Clyde Smith, writing for the International Conference on Sexuality “Beyond Boundaries” in 1997:
This is the story of how I became a queer heterosexual. It begins in North Carolina where I spent most of my life till I was twenty-nine years old. There I developed a flexible conception of gender and an openness to others’ sexual orientation but held on to binaries of male and female, hetero and homo. The bulk of my story focuses on a three year period spent in San Francisco where I was immersed in a queer milieu. There I learned a great deal about further possibilities for sexual and gendered identity that went beyond rigid binaries. Much of this learning occurred in queer territory and led to my alignment with that identity yet my initial inability to claim such a title. I close with my experiences after leaving San Francisco and my eventual coming out as a queer heterosexual. Though this account follows a linear path through time, I know my development to be complex, unpredictable and not fully reproduceable. The story of how I came to claim the identity of a queer heterosexual, with its neatly fitted details, could only be written in retrospect.
As my story unfolds I will relate what a queer heterosexual might be but I must begin by clarifying my use of the word queer. I draw on Keith Hennessy’s definition from a pamphlet entitled, “Addressing the Queer Man’s Role in the New World Anarchy and the Future of the Men’s Movement in the dis/United States”:
Queer: an umbrella term which embraces the matrix of sexual preferences, orientations, and habits of the not-exclusively-heterosexual-and-monogamous majority. Queer includes lesbians, gay men, bisexuals, transvestites/transgenders, the radical sex communities, and many other sexually transgressive (underworld) explorers.(1992, p. 11)
While I will not reveal my own practices, I include myself in this broad definition with the modifier of heterosexual following queer.
Though one might think of such a term as simply relating to sexuality, the emergent use of the term queer also indicates radical notions regarding gender. In both aspects, queer emerges from the opposition to and subversion of binaries of sexuality such as hetero/homo and of gender such as male/female. My understanding of queerness includes Kate Bornstein’s redefinition of transgender as “transgressively gendered” and her call for a gathering of queer forces “that would include anyone who cares to admit their own gender ambiguities . . . that includes all sexualities, races and ethnicities, religions, ages, classes and states of body” (1994, p. 98). This redefining of transgender is another articulation of queerness as it has emerged in the 1990′s. My story focuses on the experiences and encounters I had that formed a curriculum in queer identity encompassing both sexuality and gender.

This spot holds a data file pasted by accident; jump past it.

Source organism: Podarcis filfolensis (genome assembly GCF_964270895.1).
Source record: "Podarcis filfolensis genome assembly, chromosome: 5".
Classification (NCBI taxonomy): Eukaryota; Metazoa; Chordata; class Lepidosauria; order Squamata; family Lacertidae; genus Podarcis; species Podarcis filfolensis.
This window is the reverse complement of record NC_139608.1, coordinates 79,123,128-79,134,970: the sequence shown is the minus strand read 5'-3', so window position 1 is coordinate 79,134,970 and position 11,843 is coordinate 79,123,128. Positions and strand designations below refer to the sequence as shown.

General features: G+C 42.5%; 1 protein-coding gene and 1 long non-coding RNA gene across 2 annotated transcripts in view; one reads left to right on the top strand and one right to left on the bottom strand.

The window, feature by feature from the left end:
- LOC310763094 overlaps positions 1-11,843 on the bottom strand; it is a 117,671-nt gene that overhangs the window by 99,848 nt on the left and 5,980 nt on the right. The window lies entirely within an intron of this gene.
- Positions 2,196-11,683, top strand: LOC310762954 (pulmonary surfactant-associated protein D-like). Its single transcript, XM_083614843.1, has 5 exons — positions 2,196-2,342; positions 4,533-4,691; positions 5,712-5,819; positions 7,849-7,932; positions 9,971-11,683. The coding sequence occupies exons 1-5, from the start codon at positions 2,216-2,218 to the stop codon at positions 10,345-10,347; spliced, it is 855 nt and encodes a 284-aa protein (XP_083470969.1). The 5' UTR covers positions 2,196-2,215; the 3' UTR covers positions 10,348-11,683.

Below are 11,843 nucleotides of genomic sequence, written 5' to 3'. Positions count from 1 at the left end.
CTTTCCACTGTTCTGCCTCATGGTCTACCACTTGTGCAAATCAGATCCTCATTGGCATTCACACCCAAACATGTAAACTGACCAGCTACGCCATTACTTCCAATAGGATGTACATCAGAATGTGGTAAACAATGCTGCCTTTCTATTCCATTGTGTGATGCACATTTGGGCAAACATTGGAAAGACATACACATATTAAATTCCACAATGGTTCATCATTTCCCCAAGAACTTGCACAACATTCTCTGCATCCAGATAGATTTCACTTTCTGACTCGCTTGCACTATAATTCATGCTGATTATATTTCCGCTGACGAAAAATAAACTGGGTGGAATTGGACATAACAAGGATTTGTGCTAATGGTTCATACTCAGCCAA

In North Carolina I learned much that laid a foundation for my experiences in San Francisco. At the University of North Carolina at Greensboro, where I studied dance and theater arts, I encountered a wide variety of gay men yet also spent much time in dance classes where I was the only male. Most of my teachers at that time were either women or gay men. This experience resulted in my growing to accept homosexuality as a reasonable orientation and expanded my sense of gender possibilities in that movement choices did not have to align themselves with traditional notions of masculinity and femininity.
After college, in Raleigh and Durham, North Carolina, I made art on a community level with a commitment to left political activism. I read about and discussed feminist theory and practice. This activity included dialogues with lesbian women and led me to a critique of male dominance, white supremacy and heterocentrism. Though earlier I approached sexuality and gender as personal choices within a restrictive social setting, at this point I began to recognize the political nature of such choices. However I also developed a politically correct attitude about gender and sexuality. This attitude required a rejection of what I considered traditionally masculine movement choices including strong, forceful action on my part. It also meant that certain forms of sexuality such as SM, even in consensual adult relationships, was simply wrong and reinforced dominant ideologies of oppression.
In the mid 80′s, during a year of movement studies at the University of Washington in Seattle, I began to reclaim aspects of my moving self that I had rejected as a form of machismo. This learning happened in a strong group of women where again I was the only male. There I regained a sense of the flexibility of gender and rejected the rigidity of both hegemonic and politically correct gender roles. Yet, for the rest of my time after my return to North Carolina, I held on to restricted notions of sexuality. My beliefs were to be radically altered in San Francisco.
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